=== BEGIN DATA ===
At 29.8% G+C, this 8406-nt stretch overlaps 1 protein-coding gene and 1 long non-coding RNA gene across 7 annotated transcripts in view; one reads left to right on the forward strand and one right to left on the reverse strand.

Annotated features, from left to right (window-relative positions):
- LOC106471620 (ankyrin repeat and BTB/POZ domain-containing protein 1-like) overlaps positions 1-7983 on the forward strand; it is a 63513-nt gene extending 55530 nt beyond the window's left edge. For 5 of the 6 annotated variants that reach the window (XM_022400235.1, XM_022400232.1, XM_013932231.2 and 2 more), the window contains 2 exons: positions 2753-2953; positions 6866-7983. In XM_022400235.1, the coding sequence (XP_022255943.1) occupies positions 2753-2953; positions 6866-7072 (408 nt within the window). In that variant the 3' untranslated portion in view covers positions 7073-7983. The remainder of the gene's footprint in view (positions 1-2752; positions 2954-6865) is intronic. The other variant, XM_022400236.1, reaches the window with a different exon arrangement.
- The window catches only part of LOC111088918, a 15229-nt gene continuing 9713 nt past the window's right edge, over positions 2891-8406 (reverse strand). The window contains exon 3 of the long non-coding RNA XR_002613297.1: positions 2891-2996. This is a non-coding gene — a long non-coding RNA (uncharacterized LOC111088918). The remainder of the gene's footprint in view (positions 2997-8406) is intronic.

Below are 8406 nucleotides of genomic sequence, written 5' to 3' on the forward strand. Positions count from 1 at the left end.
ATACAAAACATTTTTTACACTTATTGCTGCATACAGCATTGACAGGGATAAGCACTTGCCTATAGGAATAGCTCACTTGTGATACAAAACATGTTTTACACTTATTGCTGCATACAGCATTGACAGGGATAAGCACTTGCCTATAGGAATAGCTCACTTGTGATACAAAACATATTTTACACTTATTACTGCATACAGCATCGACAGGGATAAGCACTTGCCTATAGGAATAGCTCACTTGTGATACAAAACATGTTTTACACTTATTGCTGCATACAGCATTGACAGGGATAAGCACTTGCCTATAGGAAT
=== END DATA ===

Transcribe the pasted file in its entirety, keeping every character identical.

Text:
At 29.8% G+C, this 8406-nt stretch overlaps 1 protein-coding gene and 1 long non-coding RNA gene across 7 annotated transcripts in view; one reads left to right on the forward strand and one right to left on the reverse strand.

Annotated features, from left to right (window-relative positions):
- LOC106471620 (ankyrin repeat and BTB/POZ domain-containing protein 1-like) overlaps positions 1-7983 on the forward strand; it is a 63513-nt gene extending 55530 nt beyond the window's left edge. For 5 of the 6 annotated variants that reach the window (XM_022400235.1, XM_022400232.1, XM_013932231.2 and 2 more), the window contains 2 exons: positions 2753-2953; positions 6866-7983. In XM_022400235.1, the coding sequence (XP_022255943.1) occupies positions 2753-2953; positions 6866-7072 (408 nt within the window). In that variant the 3' untranslated portion in view covers positions 7073-7983. The remainder of the gene's footprint in view (positions 1-2752; positions 2954-6865) is intronic. The other variant, XM_022400236.1, reaches the window with a different exon arrangement.
- The window catches only part of LOC111088918, a 15229-nt gene continuing 9713 nt past the window's right edge, over positions 2891-8406 (reverse strand). The window contains exon 3 of the long non-coding RNA XR_002613297.1: positions 2891-2996. This is a non-coding gene — a long non-coding RNA (uncharacterized LOC111088918). The remainder of the gene's footprint in view (positions 2997-8406) is intronic.

Below are 8406 nucleotides of genomic sequence, written 5' to 3' on the forward strand. Positions count from 1 at the left end.
ATACAAAACATTTTTTACACTTATTGCTGCATACAGCATTGACAGGGATAAGCACTTGCCTATAGGAATAGCTCACTTGTGATACAAAACATGTTTTACACTTATTGCTGCATACAGCATTGACAGGGATAAGCACTTGCCTATAGGAATAGCTCACTTGTGATACAAAACATATTTTACACTTATTACTGCATACAGCATCGACAGGGATAAGCACTTGCCTATAGGAATAGCTCACTTGTGATACAAAACATGTTTTACACTTATTGCTGCATACAGCATTGACAGGGATAAGCACTTGCCTATAGGAAT